Tuesday, September 29, 2020

Batswana struggling to come to terms with Global Expo

Despite the touted immense benefits to the economy that the Global Expo brings with it to Botswana, ordinary citizens feel locked out of the annual event that changed structure, appearance and management since four years ago.

Global Expo, currently on at Ditshupo Hall and in its fourth edition, was born out of the long-standing Botswana International Trade Fair (BITF) that had made an indelible mark in the annual calendar of the ordinary citizens of all ages and social standing.

Since the phasing out of BITF and the advent of the Consumer Fair, which comes around the same time that BITF used to come and Global Expo that comes around this time of the year, the event enthusiasts have become as equally confused as the elite.

The Consumer Fair, as with BITF, was left the responsibility of Fairground Holdings while Global Expo was made the responsibility of the Botswana Export Development and Investment Authority (BEDIA) ÔÇô an arm of government, tasked with luring foreign direct investment as well as the setting up of exporting industries in Botswana.

Global Expo is meant to be the country’s premier international business to business exhibition.
The acting CEO of BEDIA, Brian Mosenene, is mean with figures or does not know the exact statistics brought about as a result of Global Expo, all he could say was that deals worth P50 million were clinched last year and there is hope that this figure could be surpassed by about P10 million this year.

Unlike the all-encompassing BITF, the effect on the economy was felt instantly with hawkers and vendors revitalised, thereby spinning millions of Pula in a few days as well as the creation of temporary jobs. At Global Expo, it is just business to business meetings and deals which are not conclusive at the venue. They have to be followed up and it is not all of them that fall through.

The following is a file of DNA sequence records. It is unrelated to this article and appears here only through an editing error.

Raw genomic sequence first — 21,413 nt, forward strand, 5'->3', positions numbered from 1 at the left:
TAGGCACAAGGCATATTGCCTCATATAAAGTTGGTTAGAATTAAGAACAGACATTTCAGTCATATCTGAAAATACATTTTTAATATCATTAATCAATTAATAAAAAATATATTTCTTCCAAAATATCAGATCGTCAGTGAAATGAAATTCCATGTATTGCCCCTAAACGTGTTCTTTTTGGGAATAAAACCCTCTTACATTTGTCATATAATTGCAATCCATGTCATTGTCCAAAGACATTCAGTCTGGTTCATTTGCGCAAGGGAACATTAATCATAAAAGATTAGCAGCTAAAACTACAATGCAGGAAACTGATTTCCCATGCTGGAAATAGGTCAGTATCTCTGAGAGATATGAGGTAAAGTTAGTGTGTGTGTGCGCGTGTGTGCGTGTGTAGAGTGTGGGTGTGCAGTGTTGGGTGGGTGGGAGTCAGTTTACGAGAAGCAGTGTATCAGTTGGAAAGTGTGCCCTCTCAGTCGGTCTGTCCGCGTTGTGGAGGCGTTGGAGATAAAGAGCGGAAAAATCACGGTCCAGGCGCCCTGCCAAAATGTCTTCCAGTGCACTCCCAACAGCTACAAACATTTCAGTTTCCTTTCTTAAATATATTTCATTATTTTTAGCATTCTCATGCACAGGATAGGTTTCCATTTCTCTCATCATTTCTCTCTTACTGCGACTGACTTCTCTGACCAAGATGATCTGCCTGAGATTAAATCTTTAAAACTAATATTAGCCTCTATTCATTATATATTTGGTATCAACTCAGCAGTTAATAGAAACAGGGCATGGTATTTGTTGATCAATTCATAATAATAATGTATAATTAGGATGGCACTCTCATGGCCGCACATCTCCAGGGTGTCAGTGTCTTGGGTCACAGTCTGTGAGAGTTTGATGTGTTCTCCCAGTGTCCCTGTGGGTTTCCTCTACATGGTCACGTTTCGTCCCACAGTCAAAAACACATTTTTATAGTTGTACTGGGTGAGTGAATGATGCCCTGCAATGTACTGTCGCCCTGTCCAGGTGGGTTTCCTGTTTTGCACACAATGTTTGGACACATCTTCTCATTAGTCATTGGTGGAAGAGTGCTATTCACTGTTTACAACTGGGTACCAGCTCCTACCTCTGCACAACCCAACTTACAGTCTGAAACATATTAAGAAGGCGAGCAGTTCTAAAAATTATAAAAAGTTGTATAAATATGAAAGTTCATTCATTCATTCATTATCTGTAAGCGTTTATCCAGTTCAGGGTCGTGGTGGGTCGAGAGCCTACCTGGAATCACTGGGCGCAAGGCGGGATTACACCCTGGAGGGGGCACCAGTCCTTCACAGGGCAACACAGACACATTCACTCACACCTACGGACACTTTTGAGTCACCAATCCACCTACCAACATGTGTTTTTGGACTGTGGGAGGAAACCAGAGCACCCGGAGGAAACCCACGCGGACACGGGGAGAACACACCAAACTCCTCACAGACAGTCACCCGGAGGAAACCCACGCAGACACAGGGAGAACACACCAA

In its fourth edition, the feeling among many is that it was high time BEDIA gave a comprehensive report on the state of investment born out of Global Expo, into whose execution the government is pumping a lot of money.
Global Expo has locked out a myriad of show zealots who have found themselves in the lurch due to the mix of the exhibitions and the packages that do not favour the ordinary show visitor. Government says this was a deliberate move to make the event have a long term benefit to the economy than just a show.

As a result of this split, local businesses especially in the retail sector have also decided to sit on the fence; they are not exhibiting at both the Consumer Fair and Global Expo.

“We are neither here nor there. We don’t think small retail businesses like us will achieve anything by going into either of the exhibitions because it has split people,” said one Indian businessman who refused to be named.
A visit to Global Expo has revealed that the so-called local exhibitors are mainly government agencies and parastatals and a few local private companies.

A local economic consultant, Keith Jefferis, said he could not comment on the economic benefits of BITF and Global Expo because he had not attended this year’s edition of Global Expo.
Equally, the Consumer Fair has failed to attract the masses that used to patronise the BITF.

“The mix of both profiles in BITF went a long way in benefiting all and sundry in quite a comprehensive way and now I do not even know where to take my family; it looks like there is nothing interesting for the family visitor like me,” said Bakang Kontle, who resides by the nearby suburb of Bontleng.

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The Telegraph September 30

Digital edition of The Telegraph, September 30, 2020.